Is the NFL Really the ‘No Fun League?’

Seattle Seahawks cornerback Richard Sherman recently stated the NFL is no longer ‘fun.’ Is it really the “No Fun League” more so than ever before?

We seemingly cannot go a week without hearing or reading about how ratings for certain NFL games and broadcasts are down from previous years. Armchair psychologists, individuals with political agendas and fans who know little-to-nothing about how TV ratings are counted and gathered have all offered hot takes for why NFL ratings have decreased.

Some believe pockets of viewers out there tuned out because of the national anthem protests sparked by San Francisco 49ers quarterback Colin Kaepernick. Others have suggested that Sunday Night Football, Monday Night Football and Thursday Night Football games have resulted in an over-saturation of the market. Our ability to stream different types of programming by pressing a button of couple of times may be affecting ratings as well.

Seattle Seahawks cornerback Richard Sherman offered his opinion on the subject when speaking with reporters during a press conference, per

“Because the league isn’t fun anymore,” Sherman explained. “Every other league, you see the players have a good time. It’s a game. This isn’t politics. This isn’t justice. This is entertainment. And they’re no longer allowing the players to entertain. They’re no longer allowing the players to show any kind of personality, any kind of uniqueness, any individuality.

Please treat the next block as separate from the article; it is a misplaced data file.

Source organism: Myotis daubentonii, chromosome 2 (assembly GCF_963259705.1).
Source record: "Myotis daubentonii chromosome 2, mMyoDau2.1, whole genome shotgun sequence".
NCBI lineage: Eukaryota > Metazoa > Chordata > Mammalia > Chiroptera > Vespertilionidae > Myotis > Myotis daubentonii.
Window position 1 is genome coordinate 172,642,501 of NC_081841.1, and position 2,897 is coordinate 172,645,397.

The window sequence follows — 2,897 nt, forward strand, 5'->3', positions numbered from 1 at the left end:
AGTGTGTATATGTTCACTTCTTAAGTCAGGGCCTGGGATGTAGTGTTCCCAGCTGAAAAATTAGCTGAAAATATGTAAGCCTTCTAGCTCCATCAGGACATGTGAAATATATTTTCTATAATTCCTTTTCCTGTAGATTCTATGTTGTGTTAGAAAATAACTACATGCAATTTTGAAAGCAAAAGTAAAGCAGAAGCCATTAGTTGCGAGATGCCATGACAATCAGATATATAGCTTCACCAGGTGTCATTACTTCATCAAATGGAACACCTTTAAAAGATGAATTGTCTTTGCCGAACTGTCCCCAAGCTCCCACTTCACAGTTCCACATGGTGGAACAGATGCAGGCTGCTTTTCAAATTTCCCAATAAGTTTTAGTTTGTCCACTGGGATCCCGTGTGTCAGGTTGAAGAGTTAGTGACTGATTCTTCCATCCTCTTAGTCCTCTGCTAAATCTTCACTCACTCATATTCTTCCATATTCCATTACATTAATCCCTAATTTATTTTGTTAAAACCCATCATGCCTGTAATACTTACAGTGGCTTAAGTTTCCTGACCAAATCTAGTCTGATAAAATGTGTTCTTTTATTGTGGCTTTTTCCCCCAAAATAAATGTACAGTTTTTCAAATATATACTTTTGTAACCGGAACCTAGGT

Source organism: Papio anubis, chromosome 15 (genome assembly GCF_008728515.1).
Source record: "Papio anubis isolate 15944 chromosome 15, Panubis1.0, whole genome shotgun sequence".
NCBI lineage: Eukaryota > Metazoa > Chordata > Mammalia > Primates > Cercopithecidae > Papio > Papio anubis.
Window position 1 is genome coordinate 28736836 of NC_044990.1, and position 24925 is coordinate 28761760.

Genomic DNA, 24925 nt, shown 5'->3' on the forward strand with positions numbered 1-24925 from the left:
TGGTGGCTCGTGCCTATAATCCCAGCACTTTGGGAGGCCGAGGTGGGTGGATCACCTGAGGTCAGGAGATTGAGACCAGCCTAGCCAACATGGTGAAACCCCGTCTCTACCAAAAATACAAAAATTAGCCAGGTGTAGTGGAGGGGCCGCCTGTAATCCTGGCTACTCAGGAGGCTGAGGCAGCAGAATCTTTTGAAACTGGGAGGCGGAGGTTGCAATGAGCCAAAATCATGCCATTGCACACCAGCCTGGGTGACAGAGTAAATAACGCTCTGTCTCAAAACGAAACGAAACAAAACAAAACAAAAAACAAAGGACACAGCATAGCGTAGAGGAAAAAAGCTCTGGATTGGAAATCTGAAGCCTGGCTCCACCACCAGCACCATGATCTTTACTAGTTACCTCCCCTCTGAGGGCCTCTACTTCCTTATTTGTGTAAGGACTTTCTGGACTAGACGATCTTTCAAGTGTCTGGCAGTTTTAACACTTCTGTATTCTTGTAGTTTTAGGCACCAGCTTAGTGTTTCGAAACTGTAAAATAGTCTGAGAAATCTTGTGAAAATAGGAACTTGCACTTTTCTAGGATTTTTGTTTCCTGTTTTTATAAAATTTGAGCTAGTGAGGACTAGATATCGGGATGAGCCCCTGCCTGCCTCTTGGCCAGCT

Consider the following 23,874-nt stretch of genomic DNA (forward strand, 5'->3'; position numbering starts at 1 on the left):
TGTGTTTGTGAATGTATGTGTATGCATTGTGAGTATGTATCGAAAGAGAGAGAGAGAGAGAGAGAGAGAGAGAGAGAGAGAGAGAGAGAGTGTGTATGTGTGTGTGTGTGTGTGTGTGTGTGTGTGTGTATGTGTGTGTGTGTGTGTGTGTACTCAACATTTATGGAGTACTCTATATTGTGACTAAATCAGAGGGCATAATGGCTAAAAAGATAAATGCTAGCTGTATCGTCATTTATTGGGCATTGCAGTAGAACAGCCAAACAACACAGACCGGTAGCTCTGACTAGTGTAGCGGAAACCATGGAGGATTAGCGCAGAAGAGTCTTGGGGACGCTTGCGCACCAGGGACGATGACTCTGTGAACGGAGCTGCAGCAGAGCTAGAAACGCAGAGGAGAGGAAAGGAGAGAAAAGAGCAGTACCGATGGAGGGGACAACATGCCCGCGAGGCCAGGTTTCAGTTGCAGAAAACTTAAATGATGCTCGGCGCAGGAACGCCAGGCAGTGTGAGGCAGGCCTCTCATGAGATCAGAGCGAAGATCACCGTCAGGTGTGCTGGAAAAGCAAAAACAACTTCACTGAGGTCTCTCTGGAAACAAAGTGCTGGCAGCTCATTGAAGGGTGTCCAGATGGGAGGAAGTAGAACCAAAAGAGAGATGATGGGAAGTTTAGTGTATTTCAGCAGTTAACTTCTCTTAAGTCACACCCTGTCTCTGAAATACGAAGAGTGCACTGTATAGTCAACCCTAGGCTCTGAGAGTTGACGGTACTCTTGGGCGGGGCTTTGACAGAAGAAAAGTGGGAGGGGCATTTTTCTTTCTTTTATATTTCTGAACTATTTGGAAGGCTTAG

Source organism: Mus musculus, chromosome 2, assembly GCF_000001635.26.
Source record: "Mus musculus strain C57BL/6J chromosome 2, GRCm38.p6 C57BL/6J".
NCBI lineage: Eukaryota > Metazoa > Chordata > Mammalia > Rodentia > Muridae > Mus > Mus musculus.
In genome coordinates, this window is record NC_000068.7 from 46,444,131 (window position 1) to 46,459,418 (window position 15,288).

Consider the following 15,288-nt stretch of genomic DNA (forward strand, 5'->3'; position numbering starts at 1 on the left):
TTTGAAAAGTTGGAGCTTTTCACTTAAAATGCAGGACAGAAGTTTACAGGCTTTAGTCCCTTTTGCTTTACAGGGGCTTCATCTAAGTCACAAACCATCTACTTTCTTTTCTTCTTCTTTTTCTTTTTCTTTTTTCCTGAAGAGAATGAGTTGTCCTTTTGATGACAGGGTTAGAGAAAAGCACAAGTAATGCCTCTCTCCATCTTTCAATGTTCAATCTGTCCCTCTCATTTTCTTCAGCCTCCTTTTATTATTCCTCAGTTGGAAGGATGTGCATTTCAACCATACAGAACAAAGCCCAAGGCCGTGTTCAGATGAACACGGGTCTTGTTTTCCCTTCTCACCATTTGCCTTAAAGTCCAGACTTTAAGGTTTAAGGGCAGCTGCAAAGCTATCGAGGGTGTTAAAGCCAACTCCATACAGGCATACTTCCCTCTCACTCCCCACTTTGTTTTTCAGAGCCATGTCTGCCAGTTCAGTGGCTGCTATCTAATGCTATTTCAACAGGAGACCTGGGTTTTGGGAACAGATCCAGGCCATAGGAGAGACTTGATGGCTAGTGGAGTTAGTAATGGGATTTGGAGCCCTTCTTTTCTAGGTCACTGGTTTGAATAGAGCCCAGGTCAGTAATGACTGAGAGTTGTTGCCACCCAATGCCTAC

“Because they want to control the product. They want to control the messaging, etc., etc.”

This is nothing new from Sherman. Earlier this year, he used The Players’ Tribune to voice his displeasure over what he believes to be the NFL taking fun out of the sport:

I think if the NFL had its way, we would all be robots. We would all be perfect human beings off the field so that the league would never have to deal with another p.r. nightmare and everybody would smile and nod and hand the ball over to the official after a touchdown or a big play.

The funny thing is, if the NFL did have its way, we would lose what makes our game great. We would lose what draws fans to the sport.

Sherman continued:

We’re already seeing a bit of that. TV ratings are down, and I think we can point to the NFL legislating the emotion out of the game as a contributing factor. The NFL is enforcing a policy against celebration. Against joy. Against fun. It’s something I know a lot of players are frustrated with, and it appears that fans may be as well.

The sequence of events leading to Sherman’s complaints in addition to the dip in NFL ratings have been in the works for years. Jokes about the NFL becoming the “No Fun League” didn’t arise yesterday, after all. Fans, journalists and observers have remarked about the “No Fun League” seemingly throughout the past decade—or at least it feels as if it’s been that long.

The NFL is a business, a billion-dollar business, but a business nevertheless. And that business must answer to sponsors and other groups. Knowledgeable and reasonable fans understand this and can see the difference between organizations being fine with beer commercials running during games and a player such as Antonio Brown performing what is deemed to be a “sexually explicit” dance following a touchdown. Nobody is suggesting the NFL should become the Wild West on Sundays.